Let’s use the $APP variable we’ve created to set a default output filename on the Desktop. For now, we’re assuming the app exists in the standard /Applications folder (I’ll show a more complex workflow for locating the app in a bit). We’re also assuming that we’ve stored the result of the above defaults command in $ICON.

OUTFILE="$HOME/Desktop/${APP}_icon.jpg"
sips -s format jpeg "/Applications/$APP.app/Contents/Resources/$ICON.icns" --out $OUTFILE

Now we have the basic pieces we can use to build a script to automate this from the command line. Here’s an example which expects the application name as the only argument, properly cased:

#!/bin/bash

APP=`echo $1|sed -e 's/\.app$//'`
# Removes ".app" if it was passed

ICON=`defaults read /Applications/$APP.app/Contents/Info CFBundleIconFile|sed -e 's/\.icns$//'`
# Removes ".icns" if the Info.plist value includes it
# Harcoded for /Applications, needs to be rewritten for other locations or droplets

## Save icon on Desktop in JPEG format, resized to 256 max width/height
OUTFILE="$HOME/Desktop/${APP}_icon.jpg"
/usr/bin/sips -s format jpeg "/Applications/$APP.app/Contents/Resources/$ICON.icns" --out $OUTFILE

Extra credit: image optimization

Since we’re automating, we can add a final step to the script to handle whatever steps we would normally take next. For example, we could open it in Skitch for quick resizing, or in Acorn for more complex manipulation. If we saved a JPEG to a size we already know is correct for our purposes, we could open it straight in an optimizer such as ImageOptim to quickly improve the compression. We could also make use of a command line utility like ImageMagick, jpegtran or pngcrush, all of which require some installation and extra work. If you have them, great, if not, that’s an article for another time.

For the record, Skitch saves horribly large JPEGs, whereas Acorn saves amazingly well-compressed images. If you resize with Skitch, you’ll want to compress it with something else as well.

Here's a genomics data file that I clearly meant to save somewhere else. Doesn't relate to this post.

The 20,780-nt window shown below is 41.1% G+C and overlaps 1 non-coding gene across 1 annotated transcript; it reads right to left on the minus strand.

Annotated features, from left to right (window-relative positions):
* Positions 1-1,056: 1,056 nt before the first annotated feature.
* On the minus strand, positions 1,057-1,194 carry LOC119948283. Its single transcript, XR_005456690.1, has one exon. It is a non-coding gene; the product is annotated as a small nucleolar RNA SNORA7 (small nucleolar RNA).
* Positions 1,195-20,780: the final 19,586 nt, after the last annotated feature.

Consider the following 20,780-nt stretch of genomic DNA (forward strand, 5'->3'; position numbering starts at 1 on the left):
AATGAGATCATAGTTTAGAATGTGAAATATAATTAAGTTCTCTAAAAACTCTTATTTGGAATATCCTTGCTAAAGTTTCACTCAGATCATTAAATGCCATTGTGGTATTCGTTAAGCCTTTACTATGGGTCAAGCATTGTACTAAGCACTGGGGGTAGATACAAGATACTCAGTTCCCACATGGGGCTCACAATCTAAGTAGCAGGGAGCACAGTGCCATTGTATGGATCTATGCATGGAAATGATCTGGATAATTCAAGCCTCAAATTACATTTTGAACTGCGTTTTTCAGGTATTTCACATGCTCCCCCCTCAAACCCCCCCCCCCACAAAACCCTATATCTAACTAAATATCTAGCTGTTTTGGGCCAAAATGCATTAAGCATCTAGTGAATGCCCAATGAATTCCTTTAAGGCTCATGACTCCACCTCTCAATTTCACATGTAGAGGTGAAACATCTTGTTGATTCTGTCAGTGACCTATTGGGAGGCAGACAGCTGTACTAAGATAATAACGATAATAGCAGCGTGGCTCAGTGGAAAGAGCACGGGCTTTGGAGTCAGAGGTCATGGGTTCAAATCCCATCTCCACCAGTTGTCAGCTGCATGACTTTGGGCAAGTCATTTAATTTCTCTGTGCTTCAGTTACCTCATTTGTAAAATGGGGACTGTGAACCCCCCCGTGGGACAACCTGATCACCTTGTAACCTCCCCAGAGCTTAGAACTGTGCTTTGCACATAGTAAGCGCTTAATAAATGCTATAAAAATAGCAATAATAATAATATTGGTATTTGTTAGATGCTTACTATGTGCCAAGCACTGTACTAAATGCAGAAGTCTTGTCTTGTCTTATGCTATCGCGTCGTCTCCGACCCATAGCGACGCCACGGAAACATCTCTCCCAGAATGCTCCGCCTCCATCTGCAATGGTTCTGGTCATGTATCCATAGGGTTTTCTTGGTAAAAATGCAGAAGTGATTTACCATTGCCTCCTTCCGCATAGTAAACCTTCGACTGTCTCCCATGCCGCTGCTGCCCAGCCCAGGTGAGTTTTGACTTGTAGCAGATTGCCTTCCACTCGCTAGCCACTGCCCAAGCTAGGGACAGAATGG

Assuming we’re using an application and not a CLI utility, we can use the open command to send the resulting file to the app. We can also avoid some confusion by initially saving the converted icon file to a default temporary directory and then opening it from there. Here’s a revised script that does that, then opens the final image in Acorn for quick resizing and saving to any location. We’ll use the PNG format to preserve the original transparency, and you can substitute any graphics application for Acorn:

#!/bin/bash

APP=`echo $1|sed -e 's/\.app$//'`
# Removes ".app" if it was passed

ICON=`defaults read /Applications/$APP.app/Contents/Info CFBundleIconFile|sed -e 's/\.icns$//'`
# Removes ".icns" if the Info.plist has it
# Harcoded for /Applications, needs to be rewritten for other locations or droplets

## Output file to a temp directory (TMPDIR) as a PNG and open in Acorn for resizing and conversion

OUTFILE="$TMPDIR${APP}_icon.png"
sips -s format png "/Applications/$APP.app/Contents/Resources/$ICON.icns" --out $OUTFILE
open -a "Acorn.app" $OUTFILE

I think you get the idea. You can take this script and easily adjust the output format and destination application. In the next post, we’ll cover making this into a fully customized Bash function, with some extra goodies.

  1. Oh, you got the Fight Club reference, huh? You’re still not a snowflake.

  2. defaults man page

  3. sed man page

  4. “Convert ICNS files with sips” via Macworld.

Brett Terpstra

Brett is a writer and developer living in Minnesota, USA. You can follow him as ttscoff on Twitter, GitHub, and Mastodon. Keep up with this blog by subscribing in your favorite news reader.